• mechabuddha says:

      If you’re over 18 [and had a Mac] of course you have

      • Hmm-Hmm. says:

        Nope, nope, nope. Never heard of it, and I’m a proud mac gamer since.. well, let’s say 1986 or something.

        • Premium User Badge

          Aerothorn says:

          John Walker on long-time Mac gamers:

          “Oh, and Myst is responsible for levels of smugness beyond any other, generated by – brrrrrrrrr – Mac gamers in the nineties. Oh, has the universe ever witnessed a more loathsome collection of turtle-necked smug-goblins? “Yes, I play computer games. But I play them on my [imaginary internal fanfare] Mac.” “Oh, so you play Myst and Civilisation then. And NOTHING ELSE.”

          Those one-mouse-buttoned buckets of self-importance, explaining to you how their Apple Macintosh is so much better for gaming than your PC, like a group of pompous weeds with dustbin lids for shields going to war with the armies of Sparta, and yet somehow the absolute certainty that they’d already won the battle. And then when trounced – smashed into the ground – looking up through their spindly glasses and saying, “And it’s far better for desktop publishing.”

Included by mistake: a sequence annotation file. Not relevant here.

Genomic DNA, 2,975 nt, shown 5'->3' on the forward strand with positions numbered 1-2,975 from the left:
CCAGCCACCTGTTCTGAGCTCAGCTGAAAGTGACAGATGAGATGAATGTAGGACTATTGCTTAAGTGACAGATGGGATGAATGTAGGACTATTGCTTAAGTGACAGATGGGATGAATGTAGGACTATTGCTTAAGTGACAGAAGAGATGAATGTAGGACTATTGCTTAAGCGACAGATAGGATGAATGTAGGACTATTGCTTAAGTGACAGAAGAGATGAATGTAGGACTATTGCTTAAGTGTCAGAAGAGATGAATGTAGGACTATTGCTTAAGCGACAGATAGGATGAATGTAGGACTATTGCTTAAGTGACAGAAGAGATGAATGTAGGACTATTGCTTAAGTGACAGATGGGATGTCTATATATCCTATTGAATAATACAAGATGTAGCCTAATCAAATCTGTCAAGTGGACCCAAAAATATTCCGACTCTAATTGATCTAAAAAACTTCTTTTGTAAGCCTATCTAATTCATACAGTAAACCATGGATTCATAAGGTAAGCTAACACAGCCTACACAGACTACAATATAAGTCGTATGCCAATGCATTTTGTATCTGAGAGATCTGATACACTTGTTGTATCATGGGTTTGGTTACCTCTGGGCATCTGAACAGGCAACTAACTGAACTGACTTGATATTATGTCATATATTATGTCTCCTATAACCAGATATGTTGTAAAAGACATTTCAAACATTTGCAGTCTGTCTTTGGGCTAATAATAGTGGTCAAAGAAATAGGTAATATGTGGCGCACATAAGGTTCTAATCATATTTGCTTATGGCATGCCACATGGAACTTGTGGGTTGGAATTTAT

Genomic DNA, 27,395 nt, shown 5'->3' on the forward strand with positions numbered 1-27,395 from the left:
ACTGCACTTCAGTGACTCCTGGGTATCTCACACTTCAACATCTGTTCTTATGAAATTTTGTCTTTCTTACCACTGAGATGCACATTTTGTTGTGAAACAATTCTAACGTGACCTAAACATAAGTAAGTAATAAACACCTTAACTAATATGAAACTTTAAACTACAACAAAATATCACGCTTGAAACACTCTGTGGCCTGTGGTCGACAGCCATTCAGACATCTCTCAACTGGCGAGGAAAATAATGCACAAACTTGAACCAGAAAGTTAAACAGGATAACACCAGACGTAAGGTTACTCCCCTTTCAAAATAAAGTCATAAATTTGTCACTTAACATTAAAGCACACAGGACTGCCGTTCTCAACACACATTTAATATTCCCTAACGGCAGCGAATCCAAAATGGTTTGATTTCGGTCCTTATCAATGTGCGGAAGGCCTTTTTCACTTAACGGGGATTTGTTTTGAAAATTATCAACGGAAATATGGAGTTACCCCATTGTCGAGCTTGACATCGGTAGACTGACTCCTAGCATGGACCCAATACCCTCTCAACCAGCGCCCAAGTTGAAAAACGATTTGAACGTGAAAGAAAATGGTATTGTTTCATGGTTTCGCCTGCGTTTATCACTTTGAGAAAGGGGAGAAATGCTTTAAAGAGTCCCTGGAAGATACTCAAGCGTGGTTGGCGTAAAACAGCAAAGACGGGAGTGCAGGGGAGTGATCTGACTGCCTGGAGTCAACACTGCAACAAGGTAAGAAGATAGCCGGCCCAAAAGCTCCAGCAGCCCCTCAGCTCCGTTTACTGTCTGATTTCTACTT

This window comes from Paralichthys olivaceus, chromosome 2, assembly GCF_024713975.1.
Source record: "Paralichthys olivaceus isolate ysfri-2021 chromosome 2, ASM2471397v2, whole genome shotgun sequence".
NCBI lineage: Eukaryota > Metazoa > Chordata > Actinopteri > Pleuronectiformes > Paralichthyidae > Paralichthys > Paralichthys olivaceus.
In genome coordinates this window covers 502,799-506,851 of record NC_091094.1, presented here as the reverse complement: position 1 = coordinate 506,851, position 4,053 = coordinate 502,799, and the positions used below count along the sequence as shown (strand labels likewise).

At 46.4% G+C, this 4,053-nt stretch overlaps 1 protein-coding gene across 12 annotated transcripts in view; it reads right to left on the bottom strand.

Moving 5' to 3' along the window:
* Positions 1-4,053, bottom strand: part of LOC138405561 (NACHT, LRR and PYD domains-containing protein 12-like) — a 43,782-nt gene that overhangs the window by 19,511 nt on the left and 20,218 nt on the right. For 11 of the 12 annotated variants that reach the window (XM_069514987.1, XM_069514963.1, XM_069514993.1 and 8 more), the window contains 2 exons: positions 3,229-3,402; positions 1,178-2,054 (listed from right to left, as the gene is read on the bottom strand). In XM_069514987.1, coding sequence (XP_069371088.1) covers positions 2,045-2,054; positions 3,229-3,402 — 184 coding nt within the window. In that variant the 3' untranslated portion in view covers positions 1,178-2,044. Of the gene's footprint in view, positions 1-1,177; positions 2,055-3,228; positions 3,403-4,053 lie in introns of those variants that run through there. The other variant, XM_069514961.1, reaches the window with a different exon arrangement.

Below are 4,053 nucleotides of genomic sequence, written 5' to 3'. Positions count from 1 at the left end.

• John Walker says:

            Gosh, I’m good.

          • LennyLeonardo says:

            Ironic that the Greeks won the battle of Marathon?

          • wraithgr says:

            What is ironic about that?

          • LennyLeonardo says:

            It’s a dumb joke making reference to John’s ancient Greek battle analogy and the Mac’s revered-by-some FPS Marathon. It’s very funny and you should laugh, please. Full disclosure: I don’t really know what irony is.

    • Joshua Northey says:

      My girlfriend was wild for this game at age 18-19 (2000-2001). It was ok, I played it a bit, but mostly was playing Pharaoh at the time, and then eventually she got sucked into that too.